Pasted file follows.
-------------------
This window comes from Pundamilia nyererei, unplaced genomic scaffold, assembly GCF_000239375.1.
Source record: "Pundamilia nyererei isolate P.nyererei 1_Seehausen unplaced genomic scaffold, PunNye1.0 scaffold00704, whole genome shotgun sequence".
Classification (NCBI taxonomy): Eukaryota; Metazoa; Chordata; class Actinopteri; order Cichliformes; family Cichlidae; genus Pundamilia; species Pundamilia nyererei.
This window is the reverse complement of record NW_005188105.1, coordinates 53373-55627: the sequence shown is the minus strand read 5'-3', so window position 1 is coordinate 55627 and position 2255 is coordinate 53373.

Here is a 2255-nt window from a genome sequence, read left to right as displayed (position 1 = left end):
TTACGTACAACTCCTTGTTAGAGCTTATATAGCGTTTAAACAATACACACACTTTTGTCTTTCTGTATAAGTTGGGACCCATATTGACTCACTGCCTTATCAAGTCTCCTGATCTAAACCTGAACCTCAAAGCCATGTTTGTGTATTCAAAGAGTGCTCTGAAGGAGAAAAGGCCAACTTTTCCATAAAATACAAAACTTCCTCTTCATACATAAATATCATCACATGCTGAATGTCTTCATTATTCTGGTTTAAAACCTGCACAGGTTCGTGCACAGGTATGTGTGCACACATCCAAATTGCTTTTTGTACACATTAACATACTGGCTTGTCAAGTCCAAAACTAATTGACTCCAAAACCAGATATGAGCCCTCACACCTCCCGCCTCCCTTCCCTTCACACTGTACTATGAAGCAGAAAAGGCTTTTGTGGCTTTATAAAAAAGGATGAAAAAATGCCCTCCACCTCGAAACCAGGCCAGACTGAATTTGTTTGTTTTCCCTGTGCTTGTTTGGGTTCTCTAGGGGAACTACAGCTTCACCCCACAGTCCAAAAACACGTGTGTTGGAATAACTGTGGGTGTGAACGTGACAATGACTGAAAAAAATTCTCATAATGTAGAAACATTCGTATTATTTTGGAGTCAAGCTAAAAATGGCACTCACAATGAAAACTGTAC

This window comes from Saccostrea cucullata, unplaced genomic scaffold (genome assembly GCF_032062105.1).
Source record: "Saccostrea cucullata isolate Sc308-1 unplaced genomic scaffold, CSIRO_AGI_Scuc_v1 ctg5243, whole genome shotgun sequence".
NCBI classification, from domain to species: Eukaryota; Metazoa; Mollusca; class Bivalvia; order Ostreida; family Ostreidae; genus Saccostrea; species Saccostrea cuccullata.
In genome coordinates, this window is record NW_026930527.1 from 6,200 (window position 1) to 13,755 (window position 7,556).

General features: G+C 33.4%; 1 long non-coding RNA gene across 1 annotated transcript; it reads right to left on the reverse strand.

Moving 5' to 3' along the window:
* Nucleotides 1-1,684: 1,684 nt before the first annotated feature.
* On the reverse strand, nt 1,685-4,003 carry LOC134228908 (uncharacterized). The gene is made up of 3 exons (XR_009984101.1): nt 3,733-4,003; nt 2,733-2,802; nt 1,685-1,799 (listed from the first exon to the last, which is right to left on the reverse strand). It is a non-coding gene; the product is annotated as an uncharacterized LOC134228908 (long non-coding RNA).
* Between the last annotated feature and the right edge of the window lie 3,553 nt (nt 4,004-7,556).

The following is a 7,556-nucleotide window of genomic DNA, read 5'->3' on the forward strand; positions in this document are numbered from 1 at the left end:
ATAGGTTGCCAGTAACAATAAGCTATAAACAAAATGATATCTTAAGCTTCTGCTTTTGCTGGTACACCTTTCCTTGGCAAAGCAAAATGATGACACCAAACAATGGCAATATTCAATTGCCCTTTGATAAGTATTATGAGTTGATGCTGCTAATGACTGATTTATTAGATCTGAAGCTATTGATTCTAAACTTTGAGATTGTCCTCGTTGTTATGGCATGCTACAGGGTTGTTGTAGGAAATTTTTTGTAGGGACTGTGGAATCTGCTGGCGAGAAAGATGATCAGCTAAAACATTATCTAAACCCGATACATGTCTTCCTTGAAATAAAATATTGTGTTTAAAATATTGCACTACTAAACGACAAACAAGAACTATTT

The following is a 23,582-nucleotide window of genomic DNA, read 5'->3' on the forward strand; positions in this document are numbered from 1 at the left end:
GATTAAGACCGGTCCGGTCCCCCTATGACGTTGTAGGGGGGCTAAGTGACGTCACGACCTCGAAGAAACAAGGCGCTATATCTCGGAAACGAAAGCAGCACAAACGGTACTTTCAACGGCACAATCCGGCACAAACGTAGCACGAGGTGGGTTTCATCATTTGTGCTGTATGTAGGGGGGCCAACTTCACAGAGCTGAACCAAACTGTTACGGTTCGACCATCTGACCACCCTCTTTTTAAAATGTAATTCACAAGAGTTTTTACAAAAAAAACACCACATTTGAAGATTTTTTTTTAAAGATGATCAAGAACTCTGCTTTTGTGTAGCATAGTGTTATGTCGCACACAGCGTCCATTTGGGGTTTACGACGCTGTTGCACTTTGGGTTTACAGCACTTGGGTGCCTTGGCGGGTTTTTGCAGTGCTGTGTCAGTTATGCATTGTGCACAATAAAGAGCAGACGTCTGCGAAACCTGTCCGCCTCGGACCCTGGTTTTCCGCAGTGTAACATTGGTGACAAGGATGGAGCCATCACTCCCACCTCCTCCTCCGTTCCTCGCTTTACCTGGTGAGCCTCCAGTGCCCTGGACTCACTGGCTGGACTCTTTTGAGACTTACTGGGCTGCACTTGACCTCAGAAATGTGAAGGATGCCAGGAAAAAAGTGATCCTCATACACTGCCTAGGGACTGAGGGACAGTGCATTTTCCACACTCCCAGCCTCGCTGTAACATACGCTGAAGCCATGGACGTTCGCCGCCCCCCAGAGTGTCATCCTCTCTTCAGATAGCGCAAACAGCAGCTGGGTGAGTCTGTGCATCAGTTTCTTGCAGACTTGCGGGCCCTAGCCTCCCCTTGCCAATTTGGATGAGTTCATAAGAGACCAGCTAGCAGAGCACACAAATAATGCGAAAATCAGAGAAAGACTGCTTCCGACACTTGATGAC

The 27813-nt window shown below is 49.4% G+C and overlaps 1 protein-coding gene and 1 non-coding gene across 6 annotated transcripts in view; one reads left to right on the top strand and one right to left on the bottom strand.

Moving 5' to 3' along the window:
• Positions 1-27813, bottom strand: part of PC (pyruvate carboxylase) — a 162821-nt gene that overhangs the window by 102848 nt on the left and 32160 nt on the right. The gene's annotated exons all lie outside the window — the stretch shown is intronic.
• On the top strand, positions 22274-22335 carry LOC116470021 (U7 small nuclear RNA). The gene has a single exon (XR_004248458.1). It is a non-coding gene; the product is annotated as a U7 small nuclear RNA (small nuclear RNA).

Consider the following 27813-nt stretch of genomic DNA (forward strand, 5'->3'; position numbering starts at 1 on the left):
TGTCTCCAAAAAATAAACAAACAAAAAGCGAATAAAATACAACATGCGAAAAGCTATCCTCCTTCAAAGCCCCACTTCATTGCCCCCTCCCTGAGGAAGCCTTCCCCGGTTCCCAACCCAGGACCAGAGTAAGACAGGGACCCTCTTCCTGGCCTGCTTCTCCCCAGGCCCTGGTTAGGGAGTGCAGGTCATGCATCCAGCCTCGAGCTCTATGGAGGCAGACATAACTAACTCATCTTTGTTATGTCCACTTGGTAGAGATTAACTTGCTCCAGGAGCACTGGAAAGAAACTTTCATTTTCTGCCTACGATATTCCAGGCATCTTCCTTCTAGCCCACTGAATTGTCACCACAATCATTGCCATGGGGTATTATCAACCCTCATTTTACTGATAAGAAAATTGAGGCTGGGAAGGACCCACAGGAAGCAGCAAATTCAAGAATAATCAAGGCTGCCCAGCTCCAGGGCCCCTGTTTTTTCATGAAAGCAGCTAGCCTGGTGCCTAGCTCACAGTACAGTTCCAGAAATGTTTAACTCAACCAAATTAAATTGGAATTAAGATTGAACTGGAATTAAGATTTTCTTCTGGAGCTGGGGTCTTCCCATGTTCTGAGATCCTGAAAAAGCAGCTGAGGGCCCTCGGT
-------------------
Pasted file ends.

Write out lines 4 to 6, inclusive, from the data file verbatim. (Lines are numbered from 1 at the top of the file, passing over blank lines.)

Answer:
This window is the reverse complement of record NW_005188105.1, coordinates 53373-55627: the sequence shown is the minus strand read 5'-3', so window position 1 is coordinate 55627 and position 2255 is coordinate 53373.

Here is a 2255-nt window from a genome sequence, read left to right as displayed (position 1 = left end):
TTACGTACAACTCCTTGTTAGAGCTTATATAGCGTTTAAACAATACACACACTTTTGTCTTTCTGTATAAGTTGGGACCCATATTGACTCACTGCCTTATCAAGTCTCCTGATCTAAACCTGAACCTCAAAGCCATGTTTGTGTATTCAAAGAGTGCTCTGAAGGAGAAAAGGCCAACTTTTCCATAAAATACAAAACTTCCTCTTCATACATAAATATCATCACATGCTGAATGTCTTCATTATTCTGGTTTAAAACCTGCACAGGTTCGTGCACAGGTATGTGTGCACACATCCAAATTGCTTTTTGTACACATTAACATACTGGCTTGTCAAGTCCAAAACTAATTGACTCCAAAACCAGATATGAGCCCTCACACCTCCCGCCTCCCTTCCCTTCACACTGTACTATGAAGCAGAAAAGGCTTTTGTGGCTTTATAAAAAAGGATGAAAAAATGCCCTCCACCTCGAAACCAGGCCAGACTGAATTTGTTTGTTTTCCCTGTGCTTGTTTGGGTTCTCTAGGGGAACTACAGCTTCACCCCACAGTCCAAAAACACGTGTGTTGGAATAACTGTGGGTGTGAACGTGACAATGACTGAAAAAAATTCTCATAATGTAGAAACATTCGTATTATTTTGGAGTCAAGCTAAAAATGGCACTCACAATGAAAACTGTAC